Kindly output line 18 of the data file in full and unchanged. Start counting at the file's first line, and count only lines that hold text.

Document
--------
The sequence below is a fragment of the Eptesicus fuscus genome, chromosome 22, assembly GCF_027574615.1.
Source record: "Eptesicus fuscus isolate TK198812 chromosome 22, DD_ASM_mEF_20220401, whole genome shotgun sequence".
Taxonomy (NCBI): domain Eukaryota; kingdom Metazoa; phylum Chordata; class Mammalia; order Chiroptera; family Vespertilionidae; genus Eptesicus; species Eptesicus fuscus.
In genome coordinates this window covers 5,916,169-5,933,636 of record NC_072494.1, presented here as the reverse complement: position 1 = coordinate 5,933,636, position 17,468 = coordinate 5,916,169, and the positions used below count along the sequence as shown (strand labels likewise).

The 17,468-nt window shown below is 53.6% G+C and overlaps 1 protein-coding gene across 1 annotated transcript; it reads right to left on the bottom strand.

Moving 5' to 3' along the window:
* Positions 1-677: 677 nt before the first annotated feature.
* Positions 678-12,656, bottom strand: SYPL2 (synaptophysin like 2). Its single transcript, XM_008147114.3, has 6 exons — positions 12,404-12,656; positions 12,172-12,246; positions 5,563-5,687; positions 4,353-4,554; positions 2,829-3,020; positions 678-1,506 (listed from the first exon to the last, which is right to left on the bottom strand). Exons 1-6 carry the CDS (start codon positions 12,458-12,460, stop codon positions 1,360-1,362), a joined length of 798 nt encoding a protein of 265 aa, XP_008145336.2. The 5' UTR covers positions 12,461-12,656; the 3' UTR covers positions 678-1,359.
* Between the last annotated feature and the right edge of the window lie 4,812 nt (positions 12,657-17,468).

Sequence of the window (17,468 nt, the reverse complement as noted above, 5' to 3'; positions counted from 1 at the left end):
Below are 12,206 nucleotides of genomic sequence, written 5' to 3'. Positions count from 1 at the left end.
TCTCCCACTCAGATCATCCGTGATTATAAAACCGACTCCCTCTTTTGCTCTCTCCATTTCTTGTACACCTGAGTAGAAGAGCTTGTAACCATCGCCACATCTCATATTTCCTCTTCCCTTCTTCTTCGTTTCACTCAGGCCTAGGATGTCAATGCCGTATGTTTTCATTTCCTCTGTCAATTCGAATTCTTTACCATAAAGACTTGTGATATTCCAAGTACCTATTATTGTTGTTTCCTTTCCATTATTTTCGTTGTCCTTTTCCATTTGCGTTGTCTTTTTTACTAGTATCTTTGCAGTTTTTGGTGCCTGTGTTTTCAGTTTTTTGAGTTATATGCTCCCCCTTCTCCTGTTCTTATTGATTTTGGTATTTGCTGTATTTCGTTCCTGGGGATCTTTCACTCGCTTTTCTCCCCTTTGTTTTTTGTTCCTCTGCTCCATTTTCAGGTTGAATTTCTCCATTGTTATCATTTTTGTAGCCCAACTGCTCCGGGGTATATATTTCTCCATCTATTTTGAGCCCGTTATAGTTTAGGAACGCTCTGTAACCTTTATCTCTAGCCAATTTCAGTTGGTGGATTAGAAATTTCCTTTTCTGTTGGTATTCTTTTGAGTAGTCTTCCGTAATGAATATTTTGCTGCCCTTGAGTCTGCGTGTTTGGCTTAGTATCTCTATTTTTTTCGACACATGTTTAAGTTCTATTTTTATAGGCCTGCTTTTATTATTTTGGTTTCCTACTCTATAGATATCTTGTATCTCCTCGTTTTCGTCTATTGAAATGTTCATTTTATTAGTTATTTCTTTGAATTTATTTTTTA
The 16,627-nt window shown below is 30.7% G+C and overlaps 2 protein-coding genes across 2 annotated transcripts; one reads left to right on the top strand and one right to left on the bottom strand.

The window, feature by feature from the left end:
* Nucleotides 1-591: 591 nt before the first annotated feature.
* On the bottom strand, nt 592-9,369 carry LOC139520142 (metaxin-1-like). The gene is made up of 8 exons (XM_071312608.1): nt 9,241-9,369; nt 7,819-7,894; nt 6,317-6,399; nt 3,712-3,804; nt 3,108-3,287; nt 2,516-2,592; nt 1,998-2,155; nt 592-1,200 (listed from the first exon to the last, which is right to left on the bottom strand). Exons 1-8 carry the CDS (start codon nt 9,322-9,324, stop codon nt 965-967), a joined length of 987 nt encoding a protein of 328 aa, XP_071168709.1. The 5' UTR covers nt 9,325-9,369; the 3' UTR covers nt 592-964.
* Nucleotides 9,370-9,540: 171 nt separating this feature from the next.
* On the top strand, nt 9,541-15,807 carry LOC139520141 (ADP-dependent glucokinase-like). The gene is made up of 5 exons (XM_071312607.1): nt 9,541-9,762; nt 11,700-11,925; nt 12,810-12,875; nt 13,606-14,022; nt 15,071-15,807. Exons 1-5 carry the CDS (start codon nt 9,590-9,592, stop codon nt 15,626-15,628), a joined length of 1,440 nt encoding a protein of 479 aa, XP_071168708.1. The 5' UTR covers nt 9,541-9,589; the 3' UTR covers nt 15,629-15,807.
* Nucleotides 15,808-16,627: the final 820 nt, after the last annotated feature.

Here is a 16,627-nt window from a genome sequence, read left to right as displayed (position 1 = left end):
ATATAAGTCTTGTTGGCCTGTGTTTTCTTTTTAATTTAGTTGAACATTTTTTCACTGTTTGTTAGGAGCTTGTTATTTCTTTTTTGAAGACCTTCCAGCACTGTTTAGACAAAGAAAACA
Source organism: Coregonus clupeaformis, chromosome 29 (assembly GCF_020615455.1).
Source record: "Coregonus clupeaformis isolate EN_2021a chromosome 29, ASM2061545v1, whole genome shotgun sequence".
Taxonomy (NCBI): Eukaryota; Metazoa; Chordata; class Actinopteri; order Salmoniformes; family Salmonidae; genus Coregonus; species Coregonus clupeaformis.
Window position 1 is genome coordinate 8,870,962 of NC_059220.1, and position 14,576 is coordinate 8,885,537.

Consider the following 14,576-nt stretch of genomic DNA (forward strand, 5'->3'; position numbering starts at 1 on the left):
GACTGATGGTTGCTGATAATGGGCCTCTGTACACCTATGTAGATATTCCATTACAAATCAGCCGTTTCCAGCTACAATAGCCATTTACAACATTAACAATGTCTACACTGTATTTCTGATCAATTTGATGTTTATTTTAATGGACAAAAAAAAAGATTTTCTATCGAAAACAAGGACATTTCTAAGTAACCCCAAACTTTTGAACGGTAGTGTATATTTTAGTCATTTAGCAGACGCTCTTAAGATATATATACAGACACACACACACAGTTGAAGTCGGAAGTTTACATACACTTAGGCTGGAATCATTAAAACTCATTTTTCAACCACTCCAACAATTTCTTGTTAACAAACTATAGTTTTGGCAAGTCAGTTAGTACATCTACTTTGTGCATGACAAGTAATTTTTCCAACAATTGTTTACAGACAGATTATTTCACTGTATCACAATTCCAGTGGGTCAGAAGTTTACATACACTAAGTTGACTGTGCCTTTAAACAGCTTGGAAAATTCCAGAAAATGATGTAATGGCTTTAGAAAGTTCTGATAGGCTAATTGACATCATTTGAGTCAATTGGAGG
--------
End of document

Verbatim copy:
* On the top strand, nt 9,541-15,807 carry LOC139520141 (ADP-dependent glucokinase-like). The gene is made up of 5 exons (XM_071312607.1): nt 9,541-9,762; nt 11,700-11,925; nt 12,810-12,875; nt 13,606-14,022; nt 15,071-15,807. Exons 1-5 carry the CDS (start codon nt 9,590-9,592, stop codon nt 15,626-15,628), a joined length of 1,440 nt encoding a protein of 479 aa, XP_071168708.1. The 5' UTR covers nt 9,541-9,589; the 3' UTR covers nt 15,629-15,807.